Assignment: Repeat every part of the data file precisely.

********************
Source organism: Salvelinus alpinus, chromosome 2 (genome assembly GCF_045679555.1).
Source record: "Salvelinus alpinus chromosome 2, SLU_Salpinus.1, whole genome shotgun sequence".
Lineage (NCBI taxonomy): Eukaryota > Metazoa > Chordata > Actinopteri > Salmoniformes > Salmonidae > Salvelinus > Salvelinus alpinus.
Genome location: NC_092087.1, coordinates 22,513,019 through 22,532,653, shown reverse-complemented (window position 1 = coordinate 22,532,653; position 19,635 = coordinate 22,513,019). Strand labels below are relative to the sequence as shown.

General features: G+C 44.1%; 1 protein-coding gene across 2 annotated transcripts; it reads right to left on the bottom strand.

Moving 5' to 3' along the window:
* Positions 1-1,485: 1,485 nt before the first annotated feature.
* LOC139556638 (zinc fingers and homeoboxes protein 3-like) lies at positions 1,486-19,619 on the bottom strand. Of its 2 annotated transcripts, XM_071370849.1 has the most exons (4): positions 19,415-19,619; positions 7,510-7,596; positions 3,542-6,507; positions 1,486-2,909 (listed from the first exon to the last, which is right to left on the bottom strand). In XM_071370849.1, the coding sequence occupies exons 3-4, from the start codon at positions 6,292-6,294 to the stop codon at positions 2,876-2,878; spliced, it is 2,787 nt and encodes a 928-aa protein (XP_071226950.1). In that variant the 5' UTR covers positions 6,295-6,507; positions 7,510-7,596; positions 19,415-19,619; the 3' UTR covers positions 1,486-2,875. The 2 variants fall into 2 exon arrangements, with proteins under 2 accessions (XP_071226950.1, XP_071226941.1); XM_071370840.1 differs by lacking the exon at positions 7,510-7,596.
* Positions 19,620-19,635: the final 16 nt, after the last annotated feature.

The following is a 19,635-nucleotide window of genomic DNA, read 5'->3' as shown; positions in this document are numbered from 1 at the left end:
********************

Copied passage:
Source organism: Salvelinus alpinus, chromosome 2 (genome assembly GCF_045679555.1).
Source record: "Salvelinus alpinus chromosome 2, SLU_Salpinus.1, whole genome shotgun sequence".
Lineage (NCBI taxonomy): Eukaryota > Metazoa > Chordata > Actinopteri > Salmoniformes > Salmonidae > Salvelinus > Salvelinus alpinus.
Genome location: NC_092087.1, coordinates 22,513,019 through 22,532,653, shown reverse-complemented (window position 1 = coordinate 22,532,653; position 19,635 = coordinate 22,513,019). Strand labels below are relative to the sequence as shown.

General features: G+C 44.1%; 1 protein-coding gene across 2 annotated transcripts; it reads right to left on the bottom strand.

Moving 5' to 3' along the window:
* Positions 1-1,485: 1,485 nt before the first annotated feature.
* LOC139556638 (zinc fingers and homeoboxes protein 3-like) lies at positions 1,486-19,619 on the bottom strand. Of its 2 annotated transcripts, XM_071370849.1 has the most exons (4): positions 19,415-19,619; positions 7,510-7,596; positions 3,542-6,507; positions 1,486-2,909 (listed from the first exon to the last, which is right to left on the bottom strand). In XM_071370849.1, the coding sequence occupies exons 3-4, from the start codon at positions 6,292-6,294 to the stop codon at positions 2,876-2,878; spliced, it is 2,787 nt and encodes a 928-aa protein (XP_071226950.1). In that variant the 5' UTR covers positions 6,295-6,507; positions 7,510-7,596; positions 19,415-19,619; the 3' UTR covers positions 1,486-2,875. The 2 variants fall into 2 exon arrangements, with proteins under 2 accessions (XP_071226950.1, XP_071226941.1); XM_071370840.1 differs by lacking the exon at positions 7,510-7,596.
* Positions 19,620-19,635: the final 16 nt, after the last annotated feature.

The following is a 19,635-nucleotide window of genomic DNA, read 5'->3' as shown; positions in this document are numbered from 1 at the left end: